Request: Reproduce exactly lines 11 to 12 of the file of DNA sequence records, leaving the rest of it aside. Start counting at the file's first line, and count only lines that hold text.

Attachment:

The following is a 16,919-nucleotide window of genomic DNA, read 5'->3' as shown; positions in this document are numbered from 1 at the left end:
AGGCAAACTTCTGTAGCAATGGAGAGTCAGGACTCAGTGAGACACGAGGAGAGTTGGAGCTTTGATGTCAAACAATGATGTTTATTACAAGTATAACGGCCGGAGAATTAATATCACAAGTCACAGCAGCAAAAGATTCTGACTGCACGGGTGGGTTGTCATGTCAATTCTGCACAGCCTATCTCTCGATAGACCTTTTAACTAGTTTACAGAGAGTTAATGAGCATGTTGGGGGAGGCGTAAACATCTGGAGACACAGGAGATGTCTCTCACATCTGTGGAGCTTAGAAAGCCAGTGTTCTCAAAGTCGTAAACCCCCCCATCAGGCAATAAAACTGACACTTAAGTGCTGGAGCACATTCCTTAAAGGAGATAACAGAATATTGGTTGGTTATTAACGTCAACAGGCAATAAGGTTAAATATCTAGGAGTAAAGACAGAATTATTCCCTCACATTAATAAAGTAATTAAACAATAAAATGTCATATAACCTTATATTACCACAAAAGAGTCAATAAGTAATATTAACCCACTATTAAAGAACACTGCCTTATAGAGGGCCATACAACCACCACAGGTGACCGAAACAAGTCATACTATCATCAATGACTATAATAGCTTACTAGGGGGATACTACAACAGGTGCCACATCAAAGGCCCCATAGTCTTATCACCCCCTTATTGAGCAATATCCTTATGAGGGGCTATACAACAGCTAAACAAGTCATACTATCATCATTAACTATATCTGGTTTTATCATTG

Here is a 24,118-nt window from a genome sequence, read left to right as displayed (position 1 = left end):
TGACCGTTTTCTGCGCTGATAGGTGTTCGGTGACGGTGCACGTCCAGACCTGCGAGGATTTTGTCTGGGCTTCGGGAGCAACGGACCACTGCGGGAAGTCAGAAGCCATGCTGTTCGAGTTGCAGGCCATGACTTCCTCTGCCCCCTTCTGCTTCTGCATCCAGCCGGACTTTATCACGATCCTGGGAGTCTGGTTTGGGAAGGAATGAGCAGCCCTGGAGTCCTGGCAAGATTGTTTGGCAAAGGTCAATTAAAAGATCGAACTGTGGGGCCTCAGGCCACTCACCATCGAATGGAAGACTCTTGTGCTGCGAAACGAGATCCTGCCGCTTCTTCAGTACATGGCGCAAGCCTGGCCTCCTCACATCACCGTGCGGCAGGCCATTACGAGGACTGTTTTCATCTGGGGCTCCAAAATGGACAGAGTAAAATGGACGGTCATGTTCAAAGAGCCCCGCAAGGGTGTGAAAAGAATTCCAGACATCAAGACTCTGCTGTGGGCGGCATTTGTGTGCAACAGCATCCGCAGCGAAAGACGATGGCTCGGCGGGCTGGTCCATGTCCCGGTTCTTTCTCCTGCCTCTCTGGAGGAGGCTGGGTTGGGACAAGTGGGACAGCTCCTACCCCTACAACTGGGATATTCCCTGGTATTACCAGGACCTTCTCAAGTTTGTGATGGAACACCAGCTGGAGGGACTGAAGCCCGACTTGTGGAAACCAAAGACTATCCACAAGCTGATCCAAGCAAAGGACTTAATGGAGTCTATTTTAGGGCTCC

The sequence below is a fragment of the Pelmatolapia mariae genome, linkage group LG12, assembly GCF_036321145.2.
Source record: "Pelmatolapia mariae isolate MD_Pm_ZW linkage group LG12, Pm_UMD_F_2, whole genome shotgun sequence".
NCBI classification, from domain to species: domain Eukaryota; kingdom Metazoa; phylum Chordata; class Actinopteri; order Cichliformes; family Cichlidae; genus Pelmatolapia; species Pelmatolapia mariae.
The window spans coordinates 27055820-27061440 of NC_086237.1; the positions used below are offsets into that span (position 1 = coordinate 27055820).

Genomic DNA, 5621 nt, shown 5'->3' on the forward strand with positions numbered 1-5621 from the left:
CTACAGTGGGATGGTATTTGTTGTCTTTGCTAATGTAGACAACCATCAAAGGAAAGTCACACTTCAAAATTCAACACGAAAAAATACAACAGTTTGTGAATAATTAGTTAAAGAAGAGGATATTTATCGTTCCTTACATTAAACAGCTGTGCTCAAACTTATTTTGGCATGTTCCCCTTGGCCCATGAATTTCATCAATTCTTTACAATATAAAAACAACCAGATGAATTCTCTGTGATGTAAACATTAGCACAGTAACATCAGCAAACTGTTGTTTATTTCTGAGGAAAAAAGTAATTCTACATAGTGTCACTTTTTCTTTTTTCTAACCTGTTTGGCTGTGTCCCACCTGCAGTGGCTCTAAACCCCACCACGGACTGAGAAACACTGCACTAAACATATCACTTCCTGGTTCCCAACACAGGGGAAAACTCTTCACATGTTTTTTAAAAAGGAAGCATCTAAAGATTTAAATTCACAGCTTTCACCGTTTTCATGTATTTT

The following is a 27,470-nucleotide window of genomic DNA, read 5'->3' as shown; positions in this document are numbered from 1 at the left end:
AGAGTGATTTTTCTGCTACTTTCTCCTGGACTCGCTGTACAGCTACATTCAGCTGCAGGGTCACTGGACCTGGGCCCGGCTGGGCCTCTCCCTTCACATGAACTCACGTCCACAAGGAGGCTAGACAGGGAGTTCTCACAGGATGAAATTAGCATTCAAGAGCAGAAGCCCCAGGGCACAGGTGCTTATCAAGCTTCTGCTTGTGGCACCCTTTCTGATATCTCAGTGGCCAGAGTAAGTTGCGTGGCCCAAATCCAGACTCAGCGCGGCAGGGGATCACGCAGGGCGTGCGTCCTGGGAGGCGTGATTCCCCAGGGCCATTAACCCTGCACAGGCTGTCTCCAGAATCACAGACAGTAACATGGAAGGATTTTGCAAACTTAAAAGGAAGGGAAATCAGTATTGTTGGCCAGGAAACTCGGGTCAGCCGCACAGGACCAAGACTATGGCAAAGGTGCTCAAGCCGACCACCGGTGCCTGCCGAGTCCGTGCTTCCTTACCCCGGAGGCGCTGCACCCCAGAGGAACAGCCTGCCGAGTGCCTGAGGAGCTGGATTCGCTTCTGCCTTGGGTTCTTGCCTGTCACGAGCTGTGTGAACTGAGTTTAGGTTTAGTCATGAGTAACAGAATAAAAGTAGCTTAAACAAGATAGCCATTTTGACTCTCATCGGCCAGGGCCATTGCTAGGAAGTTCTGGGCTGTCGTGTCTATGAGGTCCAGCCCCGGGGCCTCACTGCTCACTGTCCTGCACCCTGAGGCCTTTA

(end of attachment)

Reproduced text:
The following is a 27,470-nucleotide window of genomic DNA, read 5'->3' as shown; positions in this document are numbered from 1 at the left end:
AGAGTGATTTTTCTGCTACTTTCTCCTGGACTCGCTGTACAGCTACATTCAGCTGCAGGGTCACTGGACCTGGGCCCGGCTGGGCCTCTCCCTTCACATGAACTCACGTCCACAAGGAGGCTAGACAGGGAGTTCTCACAGGATGAAATTAGCATTCAAGAGCAGAAGCCCCAGGGCACAGGTGCTTATCAAGCTTCTGCTTGTGGCACCCTTTCTGATATCTCAGTGGCCAGAGTAAGTTGCGTGGCCCAAATCCAGACTCAGCGCGGCAGGGGATCACGCAGGGCGTGCGTCCTGGGAGGCGTGATTCCCCAGGGCCATTAACCCTGCACAGGCTGTCTCCAGAATCACAGACAGTAACATGGAAGGATTTTGCAAACTTAAAAGGAAGGGAAATCAGTATTGTTGGCCAGGAAACTCGGGTCAGCCGCACAGGACCAAGACTATGGCAAAGGTGCTCAAGCCGACCACCGGTGCCTGCCGAGTCCGTGCTTCCTTACCCCGGAGGCGCTGCACCCCAGAGGAACAGCCTGCCGAGTGCCTGAGGAGCTGGATTCGCTTCTGCCTTGGGTTCTTGCCTGTCACGAGCTGTGTGAACTGAGTTTAGGTTTAGTCATGAGTAACAGAATAAAAGTAGCTTAAACAAGATAGCCATTTTGACTCTCATCGGCCAGGGCCATTGCTAGGAAGTTCTGGGCTGTCGTGTCTATGAGGTCCAGCCCCGGGGCCTCACTGCTCACTGTCCTGCACCCTGAGGCCTTTA